NOAA Magazine || NOAA Home Page

NOAA-LSU STUDY: PORTIONS OF GULF COAST SINKING AT SIGNIFICANT RATE
Increased Attention Given to Address Public’s Vulnerability to Severe Weather

April 16, 2003 — An analysis by the NOAA National Geodetic Survey indicates portions of coastal Louisiana and Mississippi could lose up to one foot of elevation over the next decade. Population zones will face increased dangers from storm surge and flooding due to the ongoing subsidence of coastal areas along the northern Gulf of Mexico, NOAA announced at the National Hurricane Conference in New Orleans today. (Click NOAA image for larger view of eroding Marsh peninsula between Bayous Perot and Rigolettes in Barataria Basin, La. Please credit “NOAA.”)

To increase personal and economic safety of population zones in coastal areas along the northern Gulf of Mexico shoreline, NGS and the NOAA National Weather Service have joined forces to help mitigate the impact of storm surge and flooding from future hurricanes and coastal storms.

“We have diagnosed a problem, and NOAA is uniquely capable to recommend and implement a remedy,” said retired Navy VADM Conrad Lautenbacher, Ph.D., undersecretary of commerce for oceans and atmosphere and NOAA administrator. “We are taking long-term and near-term steps that will save lives during dangerous storms, prevent further subsidence, and closely monitor the situation so that we are always working with the most current data.”

In cooperation with state and local agencies, NOAA is taking a two-stage approach to address the problem of increased vulnerability to flooding and tidal surges made increasingly worse by coastal subsidence. In the near-term, the NOAA National Weather Service has installed monitoring systems that will give more accurate forecasts of coastal water levels and is using the new information on ground elevations in the forecasting of coastal storms. The long-term strategy involves drastic coastal reclamation that is intended to halt the coastal subsidence.

“Every year, we see new storms that impact a growing number of communities, roadways and infrastructure,” said Bill Proenza, director, NOAA Weather Service southern region. “Our goal at NOAA is to provide the most timely, accurate information possible on the direction and severity of tropical storms and hurricanes. We recognize the changing landscape of coastal Louisiana and Mississippi increases the threat from future storms.”

At the current rate of subsidence, scientists at NGS and LSU estimate 15,000 square miles of land along south Louisiana will be at or below sea level within the next 70 years. Subsidence has already caused parts of cities to sink several feet below sea level. New Orleans is a prime example.

“We will be using the analysis in collaboration with the NOAA Weather Service’s storm-track and storm-surge projections,” said Charlie Challstrom, NOAA National Geodetic Survey director. “That collaboration gives federal, state and local governments and the public the ability to see the growing vulnerability of coastal areas and communities to flooding and storm surge.”

Using techniques developed by NGS and the Louisiana Spatial Reference Center at Louisiana State University, an analysis was made of changing elevations spanning the entire length of the Louisiana coastline.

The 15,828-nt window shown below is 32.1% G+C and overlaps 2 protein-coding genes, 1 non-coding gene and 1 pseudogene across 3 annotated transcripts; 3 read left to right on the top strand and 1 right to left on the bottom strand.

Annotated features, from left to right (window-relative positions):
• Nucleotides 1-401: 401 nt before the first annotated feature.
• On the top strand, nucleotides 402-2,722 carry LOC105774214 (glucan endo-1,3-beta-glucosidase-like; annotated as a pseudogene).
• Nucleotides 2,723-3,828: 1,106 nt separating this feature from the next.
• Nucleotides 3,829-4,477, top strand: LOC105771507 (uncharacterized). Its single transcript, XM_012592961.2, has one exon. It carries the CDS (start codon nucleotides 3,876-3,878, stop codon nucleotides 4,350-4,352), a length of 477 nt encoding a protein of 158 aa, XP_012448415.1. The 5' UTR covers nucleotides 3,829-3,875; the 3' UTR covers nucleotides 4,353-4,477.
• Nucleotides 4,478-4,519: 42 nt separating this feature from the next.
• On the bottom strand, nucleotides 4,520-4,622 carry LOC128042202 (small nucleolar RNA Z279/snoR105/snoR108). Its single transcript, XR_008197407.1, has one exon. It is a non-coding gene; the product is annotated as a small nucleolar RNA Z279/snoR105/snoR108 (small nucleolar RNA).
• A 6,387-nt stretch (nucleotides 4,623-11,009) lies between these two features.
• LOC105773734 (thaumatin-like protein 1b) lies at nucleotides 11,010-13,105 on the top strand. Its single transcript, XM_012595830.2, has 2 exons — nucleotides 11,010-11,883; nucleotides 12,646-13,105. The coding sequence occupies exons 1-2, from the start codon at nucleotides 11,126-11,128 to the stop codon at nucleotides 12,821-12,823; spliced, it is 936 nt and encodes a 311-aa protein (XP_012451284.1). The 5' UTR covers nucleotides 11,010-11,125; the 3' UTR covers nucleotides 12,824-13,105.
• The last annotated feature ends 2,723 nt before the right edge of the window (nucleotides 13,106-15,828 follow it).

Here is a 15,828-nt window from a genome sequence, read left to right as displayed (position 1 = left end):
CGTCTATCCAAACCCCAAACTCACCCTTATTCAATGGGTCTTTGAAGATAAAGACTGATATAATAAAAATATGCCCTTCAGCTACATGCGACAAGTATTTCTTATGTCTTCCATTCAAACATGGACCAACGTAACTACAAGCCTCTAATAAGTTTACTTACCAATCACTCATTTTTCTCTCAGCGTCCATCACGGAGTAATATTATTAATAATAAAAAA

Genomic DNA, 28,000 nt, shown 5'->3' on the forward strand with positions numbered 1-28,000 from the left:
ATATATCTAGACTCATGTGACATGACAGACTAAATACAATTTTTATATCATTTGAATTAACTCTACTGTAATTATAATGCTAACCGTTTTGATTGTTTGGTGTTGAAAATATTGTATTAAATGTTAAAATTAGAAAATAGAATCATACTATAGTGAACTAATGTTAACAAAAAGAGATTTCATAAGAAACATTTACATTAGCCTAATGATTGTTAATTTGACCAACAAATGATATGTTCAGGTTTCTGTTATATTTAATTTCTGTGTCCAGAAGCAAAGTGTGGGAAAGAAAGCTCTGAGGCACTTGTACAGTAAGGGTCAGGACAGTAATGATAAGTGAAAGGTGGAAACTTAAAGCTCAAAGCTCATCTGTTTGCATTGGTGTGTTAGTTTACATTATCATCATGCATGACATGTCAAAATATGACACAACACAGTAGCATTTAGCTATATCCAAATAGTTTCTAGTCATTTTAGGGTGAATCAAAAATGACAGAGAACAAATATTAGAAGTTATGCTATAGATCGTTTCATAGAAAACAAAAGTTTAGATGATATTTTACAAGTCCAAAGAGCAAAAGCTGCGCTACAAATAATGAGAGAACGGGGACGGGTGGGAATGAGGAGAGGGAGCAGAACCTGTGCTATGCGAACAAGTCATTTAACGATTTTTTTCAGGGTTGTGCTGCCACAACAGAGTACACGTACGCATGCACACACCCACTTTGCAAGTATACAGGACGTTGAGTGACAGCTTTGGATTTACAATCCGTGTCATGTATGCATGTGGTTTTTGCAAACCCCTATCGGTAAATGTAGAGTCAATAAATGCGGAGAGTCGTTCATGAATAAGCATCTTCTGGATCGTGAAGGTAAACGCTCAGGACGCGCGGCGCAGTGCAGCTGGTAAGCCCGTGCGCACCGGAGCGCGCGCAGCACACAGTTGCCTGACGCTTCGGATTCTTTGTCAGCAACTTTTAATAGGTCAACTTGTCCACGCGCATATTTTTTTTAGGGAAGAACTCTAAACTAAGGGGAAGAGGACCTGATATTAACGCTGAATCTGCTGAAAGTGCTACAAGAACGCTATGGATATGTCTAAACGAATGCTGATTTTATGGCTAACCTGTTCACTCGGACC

“We found that subsidence or loss of elevation ranges from one-third to 1.5 inches per year across south Louisiana as well as coastal Mississippi,” said Roy Dokka, executive director of the LSU Center for Geoinformatics. “A sinking coastline puts coastal communities increasingly at risk to future storm events.”

A presentation on the analysis and impact of subsidence to coastal Louisiana and Mississippi has been scheduled for April 17 at the National Hurricane Conference. The presentation is also available online.

“Census reports indicate that this area of the country is rapidly growing in population, making a quick response time more and more critical to saving lives,” Lautenbacher said. “Additionally, the northern coast of the Gulf of Mexico is critical to the national economy and our energy supply.”

The NOAA National Geodetic Survey defines and manages the National Spatial Reference System (NSRS)—the framework for latitude, longitude, height, scale, gravity, orientation and shoreline throughout the United States. NSRS provides the foundation for transportation and communication systems, boundary and property surveys, land records systems, mapping and charting, and a multitude of scientific and engineering applications, such as disaster mitigation and emergency response.

The NOAA National Weather Service is the primary source of weather data, forecasts and warnings for the United States and its territories. The NOAA National Weather Service operates the most advanced weather and flood warning and forecast system in the world, helping to protect lives and property and enhance the national economy.

NOAA is dedicated to enhancing economic security and national safety through the prediction and research of weather and climate-related events and providing environmental stewardship of the nation’s coastal and marine resources. NOAA is part of the Department of Commerce.

Relevant Web Sites
NOAA National Geodetic Survey

NOAA National Weather Service

Media Contact:
Kent Laborde, NOAA, (202) 482-5757 or cell (240) 481-6310